Bye Bye Birdie (1963): George Sidney’s Best Musical, Starring Ann-Margret

Directed by George Sidney, Bye Bye Birdie is a joyous high school musical comedy film, based on the stage production of the same name.

The screenplay was adapted from Michael Stewart’s book for the musical by Irving Brecher, with music by Charles Strouse and lyrics by Lee Adams.

The film stars Dick Van Dyke in his feature film debut, reprising his Broadway role as Albert Peterson, along with Maureen Stapleton as Mae Peterson, Janet Leigh as Rosie DeLeon, Paul Lynde reprising his Broadway role as Harry MacAfee, Bobby Rydell as Hugo Peabody, and Ann-Margret as Kim MacAfee.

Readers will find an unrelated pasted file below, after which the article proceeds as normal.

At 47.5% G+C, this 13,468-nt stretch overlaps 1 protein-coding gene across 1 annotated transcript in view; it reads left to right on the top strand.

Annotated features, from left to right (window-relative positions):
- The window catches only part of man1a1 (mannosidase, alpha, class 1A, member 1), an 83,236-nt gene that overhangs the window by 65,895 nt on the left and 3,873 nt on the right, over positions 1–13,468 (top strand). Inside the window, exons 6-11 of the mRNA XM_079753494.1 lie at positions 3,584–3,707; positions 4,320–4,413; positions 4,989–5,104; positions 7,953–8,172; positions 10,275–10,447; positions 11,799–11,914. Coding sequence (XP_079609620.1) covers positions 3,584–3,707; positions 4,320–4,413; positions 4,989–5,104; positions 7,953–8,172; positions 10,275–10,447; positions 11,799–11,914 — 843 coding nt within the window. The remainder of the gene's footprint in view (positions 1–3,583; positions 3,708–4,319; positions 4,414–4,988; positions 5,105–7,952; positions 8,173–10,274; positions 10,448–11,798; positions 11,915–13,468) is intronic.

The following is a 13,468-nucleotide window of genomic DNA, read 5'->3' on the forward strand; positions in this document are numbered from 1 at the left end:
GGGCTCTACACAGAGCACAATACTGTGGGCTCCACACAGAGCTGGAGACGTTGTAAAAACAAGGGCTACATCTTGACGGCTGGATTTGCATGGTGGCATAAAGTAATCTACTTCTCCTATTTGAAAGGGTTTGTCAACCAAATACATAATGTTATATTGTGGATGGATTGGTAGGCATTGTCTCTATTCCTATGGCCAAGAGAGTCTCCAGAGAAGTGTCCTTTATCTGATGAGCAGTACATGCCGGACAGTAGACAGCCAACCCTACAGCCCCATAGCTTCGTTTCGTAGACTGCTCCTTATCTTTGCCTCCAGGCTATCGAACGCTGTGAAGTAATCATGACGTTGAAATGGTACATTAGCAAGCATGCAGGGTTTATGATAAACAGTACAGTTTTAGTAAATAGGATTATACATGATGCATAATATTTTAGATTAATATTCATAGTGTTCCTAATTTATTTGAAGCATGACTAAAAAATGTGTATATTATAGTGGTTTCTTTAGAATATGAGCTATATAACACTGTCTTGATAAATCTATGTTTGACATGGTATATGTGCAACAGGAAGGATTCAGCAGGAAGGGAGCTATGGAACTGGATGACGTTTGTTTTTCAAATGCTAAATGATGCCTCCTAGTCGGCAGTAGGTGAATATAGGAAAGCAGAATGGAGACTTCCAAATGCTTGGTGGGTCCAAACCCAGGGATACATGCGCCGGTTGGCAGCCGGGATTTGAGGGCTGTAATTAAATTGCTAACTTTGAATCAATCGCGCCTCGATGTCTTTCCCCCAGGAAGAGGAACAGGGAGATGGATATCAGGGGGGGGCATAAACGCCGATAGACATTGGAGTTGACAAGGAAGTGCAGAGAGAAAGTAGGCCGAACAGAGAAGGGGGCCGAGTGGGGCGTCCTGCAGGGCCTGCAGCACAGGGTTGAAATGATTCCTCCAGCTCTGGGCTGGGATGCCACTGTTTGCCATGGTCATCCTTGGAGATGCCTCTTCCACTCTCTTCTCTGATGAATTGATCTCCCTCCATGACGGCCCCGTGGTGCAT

The story was inspired by the phenom of singer Elvis Presley being drafted into the Army in 1957.

Jesse Pearson plays the role of teen idol Conrad Birdie, whose character name is a word play on country singer Conway Twitty, who was then a teen idol pop artist.

Presley himself was the first choice for the role of Birdie, but his manager, Colonel Tom Parker, rejected the idea as he did not want Presley to parody himself or his career.

Ed Sullivan appears as himself, host of the popular long-running CBS variety show.

The movie made Ann-Margret a superstar, leading to her appearing with Elvis himself in Viva Las Vegas (1964).

By today’s standards, some lyrics of the songs are sexist. Take. for example, the line, “How lovely to wear mascara and smile, a woman’s smile.”

Oscar Nominations:  2

Sound: Charles Rice

Scoring of Music (Adaptation or Treatment): John Green


Oscar Awards: None

Oscar Context

The Western anthology “How the West Was Won” received the Sound Oscar, and Billy Wilder’s “Irma la Douce” the Scoring Award (to Andre Previn).